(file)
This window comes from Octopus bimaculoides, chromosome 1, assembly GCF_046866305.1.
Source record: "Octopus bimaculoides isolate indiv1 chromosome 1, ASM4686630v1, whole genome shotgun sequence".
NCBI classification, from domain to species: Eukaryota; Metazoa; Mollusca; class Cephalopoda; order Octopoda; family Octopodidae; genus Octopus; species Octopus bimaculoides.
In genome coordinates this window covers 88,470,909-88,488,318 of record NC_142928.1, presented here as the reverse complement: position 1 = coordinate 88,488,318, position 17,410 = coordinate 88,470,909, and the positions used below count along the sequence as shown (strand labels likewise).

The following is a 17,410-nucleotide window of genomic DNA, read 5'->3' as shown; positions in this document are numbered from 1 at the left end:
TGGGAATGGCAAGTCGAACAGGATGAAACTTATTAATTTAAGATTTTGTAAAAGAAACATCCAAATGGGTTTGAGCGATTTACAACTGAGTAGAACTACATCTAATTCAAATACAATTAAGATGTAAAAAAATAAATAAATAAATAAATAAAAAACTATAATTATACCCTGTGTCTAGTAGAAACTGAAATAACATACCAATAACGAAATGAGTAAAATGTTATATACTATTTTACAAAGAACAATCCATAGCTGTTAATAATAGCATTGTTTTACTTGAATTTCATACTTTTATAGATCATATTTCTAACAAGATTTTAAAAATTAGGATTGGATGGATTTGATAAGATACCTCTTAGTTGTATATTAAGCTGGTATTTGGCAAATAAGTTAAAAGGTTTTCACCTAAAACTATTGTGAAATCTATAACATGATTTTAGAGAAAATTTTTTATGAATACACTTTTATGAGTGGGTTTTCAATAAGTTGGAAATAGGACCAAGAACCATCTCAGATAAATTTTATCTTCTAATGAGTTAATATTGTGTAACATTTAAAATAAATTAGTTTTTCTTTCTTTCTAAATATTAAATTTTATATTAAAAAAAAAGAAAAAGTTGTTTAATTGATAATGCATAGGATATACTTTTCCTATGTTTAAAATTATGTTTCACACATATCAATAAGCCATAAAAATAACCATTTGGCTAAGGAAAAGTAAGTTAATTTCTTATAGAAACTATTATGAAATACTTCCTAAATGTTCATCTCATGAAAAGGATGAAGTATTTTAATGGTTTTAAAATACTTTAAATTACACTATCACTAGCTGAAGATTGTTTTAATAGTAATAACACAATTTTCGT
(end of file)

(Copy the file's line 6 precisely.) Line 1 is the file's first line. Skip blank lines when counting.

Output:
TGGGAATGGCAAGTCGAACAGGATGAAACTTATTAATTTAAGATTTTGTAAAAGAAACATCCAAATGGGTTTGAGCGATTTACAACTGAGTAGAACTACATCTAATTCAAATACAATTAAGATGTAAAAAAATAAATAAATAAATAAATAAAAAACTATAATTATACCCTGTGTCTAGTAGAAACTGAAATAACATACCAATAACGAAATGAGTAAAATGTTATATACTATTTTACAAAGAACAATCCATAGCTGTTAATAATAGCATTGTTTTACTTGAATTTCATACTTTTATAGATCATATTTCTAACAAGATTTTAAAAATTAGGATTGGATGGATTTGATAAGATACCTCTTAGTTGTATATTAAGCTGGTATTTGGCAAATAAGTTAAAAGGTTTTCACCTAAAACTATTGTGAAATCTATAACATGATTTTAGAGAAAATTTTTTATGAATACACTTTTATGAGTGGGTTTTCAATAAGTTGGAAATAGGACCAAGAACCATCTCAGATAAATTTTATCTTCTAATGAGTTAATATTGTGTAACATTTAAAATAAATTAGTTTTTCTTTCTTTCTAAATATTAAATTTTATATTAAAAAAAAAGAAAAAGTTGTTTAATTGATAATGCATAGGATATACTTTTCCTATGTTTAAAATTATGTTTCACACATATCAATAAGCCATAAAAATAACCATTTGGCTAAGGAAAAGTAAGTTAATTTCTTATAGAAACTATTATGAAATACTTCCTAAATGTTCATCTCATGAAAAGGATGAAGTATTTTAATGGTTTTAAAATACTTTAAATTACACTATCACTAGCTGAAGATTGTTTTAATAGTAATAACACAATTTTCGT